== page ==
101. Election of 1916: Candidates and Issues

    a. Democrat: Woodrow Wilson; Electoral Votes: 277; Popular Vote: 49.3%

    b. Republican: Charles E. Hughes; Electoral Votes: 254; Popular Vote: 46.1%

    c. Issues: American policy toward nations at war remain neutral or get involved?

    102. Unrestricted Submarine Warfare this was the German practice of attacking all ships that were bound

    to countries it was at war with. Many neutral countries were outraged when their private shipping vessels

    were attacked by the Germans. Examples of this include the Lustiana, the Arabic, and the Sussex.

    103. Zimmerman Note an intercepted German dispatch revealing that Germany had proposed an alliance

    with Mexico. The proposed alliance said that Mexico would receive back Texas, New Mexico, and Arizona

    in the event of war with the U.S.

    104. Russian Revolutions, 1917, March and Bolshevik After centuries of being ruled by the czars, Russian

    peasants overthrew the Russian monarchy in 1917. The first government set up after the monarchs had

    be ousted was a weak democracy. Another revolution took place, overthrowing the government and

    establishing in its place a Communist regime. This regime was led by the Bolshevik party under Lenin.

    Lenin pulled Russia out of WWI.

    6

    Unit VI: Progressivism, First World War, Roaring Twenties, Depression and the New Deal, Foreign Policy, and World

    War II. Political History 1896 to 1945 and Foreign Policy 1914 to 1945.

105. War Declared, April 1917 Following outrages such as the Zimmerman note and the attack on the

    Lusitania, the United States felt it could no longer remain neutral. War was declared on Germany in April,

    1917.

    106. “Make the World Safe for Democracy” Despite the overwhelming support for the war effort, some

    people still had doubts. To appease the dissenters, Wilson coined this phrase as a reason for U.S.

    involvement in WWI.

    107. Creel Committee also known as the Committee of Public Information. Created by Wilson and headed

    by journalist George Creel, its purpose was to keep the public informed, or rather, to influence the public

    to accept Wilson’s idea of the better world that would be created after the war. CPI writers described the

    war as a crusade for liberty and democracy against the Germans and their allies.

    108. Bond Drives Finances for the war effort were scarce. Bond drives were held in order to get Americans

    to buy government war bonds in order to finance the war. Many people traveled around the country

    selling them and were extremely successful in raising funds.

    109. War Industries Board The board was created by Wilson to do the following for the war effort: allocate

    scarce materials, standardize production, fix prices, and coordinate American and Allied purchasing. 110. Bernard Baruch very rich financier and government advisor, Baruch had several important roles during

    WWI. He advised on national defense, was chairman of the War Industries Board, and helped to delineate

    the economic provisions of the Versailles Treaty.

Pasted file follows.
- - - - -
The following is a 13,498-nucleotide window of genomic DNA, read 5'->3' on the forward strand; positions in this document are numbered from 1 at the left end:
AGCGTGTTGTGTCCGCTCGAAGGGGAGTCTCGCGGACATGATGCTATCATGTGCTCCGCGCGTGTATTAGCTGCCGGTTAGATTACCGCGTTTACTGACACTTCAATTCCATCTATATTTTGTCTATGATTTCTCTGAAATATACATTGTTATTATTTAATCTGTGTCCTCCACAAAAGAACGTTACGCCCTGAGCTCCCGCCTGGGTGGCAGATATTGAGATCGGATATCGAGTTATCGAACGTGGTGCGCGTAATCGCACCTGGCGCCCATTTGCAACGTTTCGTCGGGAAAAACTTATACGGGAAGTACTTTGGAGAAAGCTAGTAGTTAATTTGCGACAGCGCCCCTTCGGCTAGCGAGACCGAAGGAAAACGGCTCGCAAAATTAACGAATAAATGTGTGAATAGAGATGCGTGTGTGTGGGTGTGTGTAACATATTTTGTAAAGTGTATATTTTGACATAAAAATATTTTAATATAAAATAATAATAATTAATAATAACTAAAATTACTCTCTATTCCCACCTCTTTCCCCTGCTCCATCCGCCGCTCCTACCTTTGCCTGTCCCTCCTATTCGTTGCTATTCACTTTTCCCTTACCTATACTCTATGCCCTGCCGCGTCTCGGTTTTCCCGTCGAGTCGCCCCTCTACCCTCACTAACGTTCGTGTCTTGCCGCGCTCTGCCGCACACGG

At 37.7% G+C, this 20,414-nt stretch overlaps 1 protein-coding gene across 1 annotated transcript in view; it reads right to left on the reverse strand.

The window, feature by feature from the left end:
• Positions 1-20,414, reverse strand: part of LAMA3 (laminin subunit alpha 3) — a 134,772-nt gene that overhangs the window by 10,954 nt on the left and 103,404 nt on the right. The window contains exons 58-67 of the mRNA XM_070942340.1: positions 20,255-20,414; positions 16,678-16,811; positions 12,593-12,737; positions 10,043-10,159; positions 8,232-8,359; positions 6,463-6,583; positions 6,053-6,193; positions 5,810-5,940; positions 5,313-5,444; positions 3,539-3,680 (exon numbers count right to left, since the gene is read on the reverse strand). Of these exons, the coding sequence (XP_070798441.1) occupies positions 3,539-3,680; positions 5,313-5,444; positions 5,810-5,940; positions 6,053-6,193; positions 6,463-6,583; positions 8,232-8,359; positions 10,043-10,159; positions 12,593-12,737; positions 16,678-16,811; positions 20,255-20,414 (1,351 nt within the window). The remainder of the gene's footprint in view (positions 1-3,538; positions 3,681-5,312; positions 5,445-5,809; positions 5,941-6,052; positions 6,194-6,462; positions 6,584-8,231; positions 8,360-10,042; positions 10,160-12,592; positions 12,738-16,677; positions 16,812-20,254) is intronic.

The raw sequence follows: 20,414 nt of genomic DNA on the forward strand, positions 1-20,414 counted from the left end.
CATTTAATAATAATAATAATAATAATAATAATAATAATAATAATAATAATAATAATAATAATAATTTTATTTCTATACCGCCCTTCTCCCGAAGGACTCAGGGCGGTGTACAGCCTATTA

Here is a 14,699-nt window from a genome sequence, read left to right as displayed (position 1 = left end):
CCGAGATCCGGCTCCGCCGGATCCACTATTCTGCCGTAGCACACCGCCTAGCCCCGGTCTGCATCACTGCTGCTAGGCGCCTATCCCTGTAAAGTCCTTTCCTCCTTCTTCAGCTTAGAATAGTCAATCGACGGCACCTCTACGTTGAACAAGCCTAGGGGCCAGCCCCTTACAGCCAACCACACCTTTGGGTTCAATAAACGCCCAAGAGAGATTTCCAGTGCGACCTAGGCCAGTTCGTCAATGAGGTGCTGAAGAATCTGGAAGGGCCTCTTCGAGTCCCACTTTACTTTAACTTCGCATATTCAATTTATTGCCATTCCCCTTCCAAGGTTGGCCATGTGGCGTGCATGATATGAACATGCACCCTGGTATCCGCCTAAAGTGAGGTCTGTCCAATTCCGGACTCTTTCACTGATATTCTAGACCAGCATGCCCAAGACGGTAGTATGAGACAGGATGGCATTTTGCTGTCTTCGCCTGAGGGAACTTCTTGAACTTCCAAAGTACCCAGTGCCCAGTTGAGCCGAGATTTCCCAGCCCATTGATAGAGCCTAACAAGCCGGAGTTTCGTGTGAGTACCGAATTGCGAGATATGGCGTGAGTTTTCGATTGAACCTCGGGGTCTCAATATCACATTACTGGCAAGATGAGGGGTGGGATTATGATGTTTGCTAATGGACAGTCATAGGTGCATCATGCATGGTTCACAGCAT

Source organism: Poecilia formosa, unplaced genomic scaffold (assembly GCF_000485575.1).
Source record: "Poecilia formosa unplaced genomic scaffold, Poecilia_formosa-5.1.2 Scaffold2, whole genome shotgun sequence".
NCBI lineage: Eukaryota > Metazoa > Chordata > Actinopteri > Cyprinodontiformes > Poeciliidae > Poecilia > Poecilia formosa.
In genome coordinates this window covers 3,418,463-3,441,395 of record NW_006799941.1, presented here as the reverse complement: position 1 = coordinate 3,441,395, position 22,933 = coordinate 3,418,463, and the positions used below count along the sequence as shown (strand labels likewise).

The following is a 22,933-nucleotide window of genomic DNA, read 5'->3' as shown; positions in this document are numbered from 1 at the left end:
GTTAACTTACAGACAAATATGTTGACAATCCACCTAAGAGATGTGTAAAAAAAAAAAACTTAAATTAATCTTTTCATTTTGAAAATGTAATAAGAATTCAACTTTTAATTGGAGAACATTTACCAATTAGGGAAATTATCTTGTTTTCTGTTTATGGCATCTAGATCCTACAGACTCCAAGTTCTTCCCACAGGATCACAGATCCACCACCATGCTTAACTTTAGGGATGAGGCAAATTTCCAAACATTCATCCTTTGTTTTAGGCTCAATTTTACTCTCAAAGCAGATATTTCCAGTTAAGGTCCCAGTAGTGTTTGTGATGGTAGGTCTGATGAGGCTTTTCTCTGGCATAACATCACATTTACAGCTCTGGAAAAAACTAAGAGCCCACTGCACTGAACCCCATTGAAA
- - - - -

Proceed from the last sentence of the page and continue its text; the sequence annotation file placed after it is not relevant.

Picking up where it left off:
111. Herbert Hoover, Food Administration After the U.S. had entered WWI, Hoover became the Food

    Administrator (head of the Food Administration), a member of the War Trade Council, and chairman of

    the Interallied Food Council. As head of the Food Administration, Hoover was able to cut consumption of

    foods needed overseas and avoided the rationing of foods on the homefront. Yet he was able to keep the

    Allied forces nourished.

    112. Espionage Act, 1917; Sedition Act, 1918 The Espionage Act, signed by Wilson, imposed fines up to

    $10,000 and jail sentences up to 20 years for those aiding the enemy or obstructing justice. This act also

    gave the postmaster general the right to ban from the mail any materials that seemed to be treasonous or

    seditious. The Sedition Act was passed in 1918, and stated that anyone saying anything to discourage the

    purchase of war bonds was guilty of a crime. It also made illegal the stating or publishing of anything anti-

    government.

    113. Eugene V. Debs Imprisoned During World War I, Debs was a highly vocal and visible pacifist. He was

    convicted of violating the Sedition Act because of making an anti-war speech. He was sentenced to 10

    years in prison, thereby causing him to run his 1920 campaign for the presidency from behind bars. He

    was pardoned by President Harding in 1921.

    114. AEF the American Expeditionary Force. These were the first American ground troops to reach the

    European front. Commanded by General John J. Pershing, they did not find a significant role in the fighting

    until 1918. Also known as the “doughboys.”

    115. Selective Service: 1917 - A predecessor to the draft, this required that all men between the ages of 20

    and 45 had to register for possible military service.

    116. Black Migration to Northern Cities Because racism and lack of jobs were constant problems for

    Southern blacks, many of them migrated to Northern cities where jobs were more prevalent and racism

    more muted. However, the sudden surge of blacks in Northern cities led to a white backlash and more

    racism.